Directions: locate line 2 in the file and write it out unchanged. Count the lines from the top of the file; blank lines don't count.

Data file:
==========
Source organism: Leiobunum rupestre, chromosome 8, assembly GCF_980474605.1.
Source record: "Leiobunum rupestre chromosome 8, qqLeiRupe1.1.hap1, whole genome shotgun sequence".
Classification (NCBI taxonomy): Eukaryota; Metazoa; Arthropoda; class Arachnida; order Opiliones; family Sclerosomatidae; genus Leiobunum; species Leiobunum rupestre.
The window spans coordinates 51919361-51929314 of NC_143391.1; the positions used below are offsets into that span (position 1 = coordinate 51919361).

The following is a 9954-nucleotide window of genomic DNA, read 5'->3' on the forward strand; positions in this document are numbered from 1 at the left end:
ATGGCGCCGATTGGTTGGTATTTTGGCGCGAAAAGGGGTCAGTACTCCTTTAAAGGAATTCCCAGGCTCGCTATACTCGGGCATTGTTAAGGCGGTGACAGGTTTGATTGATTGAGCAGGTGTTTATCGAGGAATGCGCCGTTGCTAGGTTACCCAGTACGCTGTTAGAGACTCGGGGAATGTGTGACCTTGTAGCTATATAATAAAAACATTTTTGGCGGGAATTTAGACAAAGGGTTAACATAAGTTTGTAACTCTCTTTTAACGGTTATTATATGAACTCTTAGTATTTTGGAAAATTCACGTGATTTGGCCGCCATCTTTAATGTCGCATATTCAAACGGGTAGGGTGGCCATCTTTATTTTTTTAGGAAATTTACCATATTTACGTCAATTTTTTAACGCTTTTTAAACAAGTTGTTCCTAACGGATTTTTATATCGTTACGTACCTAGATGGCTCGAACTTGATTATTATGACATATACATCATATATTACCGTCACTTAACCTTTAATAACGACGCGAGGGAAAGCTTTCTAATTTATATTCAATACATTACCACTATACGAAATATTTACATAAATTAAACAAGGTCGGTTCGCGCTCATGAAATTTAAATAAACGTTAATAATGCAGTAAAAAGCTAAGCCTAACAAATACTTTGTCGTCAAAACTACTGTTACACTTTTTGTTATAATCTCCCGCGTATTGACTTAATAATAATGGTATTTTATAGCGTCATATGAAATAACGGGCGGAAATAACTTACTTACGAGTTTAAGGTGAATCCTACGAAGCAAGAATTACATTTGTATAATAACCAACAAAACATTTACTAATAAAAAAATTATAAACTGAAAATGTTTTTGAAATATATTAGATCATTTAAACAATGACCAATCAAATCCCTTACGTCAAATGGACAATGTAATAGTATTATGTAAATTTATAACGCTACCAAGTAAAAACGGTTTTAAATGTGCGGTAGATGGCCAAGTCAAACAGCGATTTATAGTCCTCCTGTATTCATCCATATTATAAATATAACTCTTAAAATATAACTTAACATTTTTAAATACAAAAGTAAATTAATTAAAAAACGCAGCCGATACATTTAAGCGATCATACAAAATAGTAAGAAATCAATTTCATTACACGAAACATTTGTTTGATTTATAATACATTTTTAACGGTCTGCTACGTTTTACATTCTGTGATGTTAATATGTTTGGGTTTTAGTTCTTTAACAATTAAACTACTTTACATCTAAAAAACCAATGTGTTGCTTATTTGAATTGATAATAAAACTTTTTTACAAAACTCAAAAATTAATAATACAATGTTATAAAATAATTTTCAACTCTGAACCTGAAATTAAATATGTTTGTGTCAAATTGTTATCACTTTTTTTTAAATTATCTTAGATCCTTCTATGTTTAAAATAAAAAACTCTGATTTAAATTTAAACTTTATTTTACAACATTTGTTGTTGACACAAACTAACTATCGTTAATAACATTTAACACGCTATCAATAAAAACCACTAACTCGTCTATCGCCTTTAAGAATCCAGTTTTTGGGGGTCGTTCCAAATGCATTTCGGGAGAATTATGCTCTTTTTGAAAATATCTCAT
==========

Source record: "Leiobunum rupestre chromosome 8, qqLeiRupe1.1.hap1, whole genome shotgun sequence".